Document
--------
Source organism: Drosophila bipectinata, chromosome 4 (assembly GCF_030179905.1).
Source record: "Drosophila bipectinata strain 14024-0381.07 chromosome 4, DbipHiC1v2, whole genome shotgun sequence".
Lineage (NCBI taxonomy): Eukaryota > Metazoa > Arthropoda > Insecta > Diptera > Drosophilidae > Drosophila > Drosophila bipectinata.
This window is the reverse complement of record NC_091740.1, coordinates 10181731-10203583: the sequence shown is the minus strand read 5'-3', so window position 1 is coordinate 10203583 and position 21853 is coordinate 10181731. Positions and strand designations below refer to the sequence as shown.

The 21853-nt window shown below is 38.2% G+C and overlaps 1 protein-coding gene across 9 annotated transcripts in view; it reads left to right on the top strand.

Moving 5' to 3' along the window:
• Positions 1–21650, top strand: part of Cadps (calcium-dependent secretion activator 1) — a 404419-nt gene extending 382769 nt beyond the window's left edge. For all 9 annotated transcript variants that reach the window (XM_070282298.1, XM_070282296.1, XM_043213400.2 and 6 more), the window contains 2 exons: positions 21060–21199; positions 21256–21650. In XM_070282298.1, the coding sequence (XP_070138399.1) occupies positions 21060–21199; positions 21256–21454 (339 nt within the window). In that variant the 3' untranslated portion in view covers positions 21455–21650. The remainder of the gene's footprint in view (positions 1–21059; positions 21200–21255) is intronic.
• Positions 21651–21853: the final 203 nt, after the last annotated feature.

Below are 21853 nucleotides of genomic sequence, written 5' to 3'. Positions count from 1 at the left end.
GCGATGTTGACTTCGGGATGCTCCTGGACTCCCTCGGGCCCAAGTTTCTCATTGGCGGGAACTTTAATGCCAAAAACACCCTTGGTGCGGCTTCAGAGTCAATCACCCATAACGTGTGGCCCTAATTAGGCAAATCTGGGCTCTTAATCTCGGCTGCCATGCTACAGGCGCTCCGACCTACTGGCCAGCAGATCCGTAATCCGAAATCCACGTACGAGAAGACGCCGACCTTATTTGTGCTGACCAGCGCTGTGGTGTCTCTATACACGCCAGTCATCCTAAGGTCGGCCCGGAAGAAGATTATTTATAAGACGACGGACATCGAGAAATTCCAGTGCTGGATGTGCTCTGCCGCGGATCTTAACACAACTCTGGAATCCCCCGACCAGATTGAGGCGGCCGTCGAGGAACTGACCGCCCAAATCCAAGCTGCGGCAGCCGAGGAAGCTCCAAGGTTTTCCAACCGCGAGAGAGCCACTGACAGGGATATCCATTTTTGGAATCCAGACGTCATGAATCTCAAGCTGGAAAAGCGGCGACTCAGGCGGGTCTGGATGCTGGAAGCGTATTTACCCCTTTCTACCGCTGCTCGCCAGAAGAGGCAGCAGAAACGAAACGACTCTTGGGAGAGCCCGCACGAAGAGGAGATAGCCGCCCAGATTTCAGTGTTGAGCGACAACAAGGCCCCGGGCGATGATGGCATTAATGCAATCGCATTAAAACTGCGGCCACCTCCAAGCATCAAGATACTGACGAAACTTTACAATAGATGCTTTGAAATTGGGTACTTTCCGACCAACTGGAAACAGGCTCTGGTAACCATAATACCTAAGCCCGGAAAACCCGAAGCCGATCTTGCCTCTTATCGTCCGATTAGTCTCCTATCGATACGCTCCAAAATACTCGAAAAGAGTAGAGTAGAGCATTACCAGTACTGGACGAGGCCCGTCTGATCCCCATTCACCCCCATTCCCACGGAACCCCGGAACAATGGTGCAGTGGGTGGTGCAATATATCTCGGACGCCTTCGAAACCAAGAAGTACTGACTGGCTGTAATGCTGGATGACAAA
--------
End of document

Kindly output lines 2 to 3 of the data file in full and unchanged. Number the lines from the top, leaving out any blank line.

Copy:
Source record: "Drosophila bipectinata strain 14024-0381.07 chromosome 4, DbipHiC1v2, whole genome shotgun sequence".
Lineage (NCBI taxonomy): Eukaryota > Metazoa > Arthropoda > Insecta > Diptera > Drosophilidae > Drosophila > Drosophila bipectinata.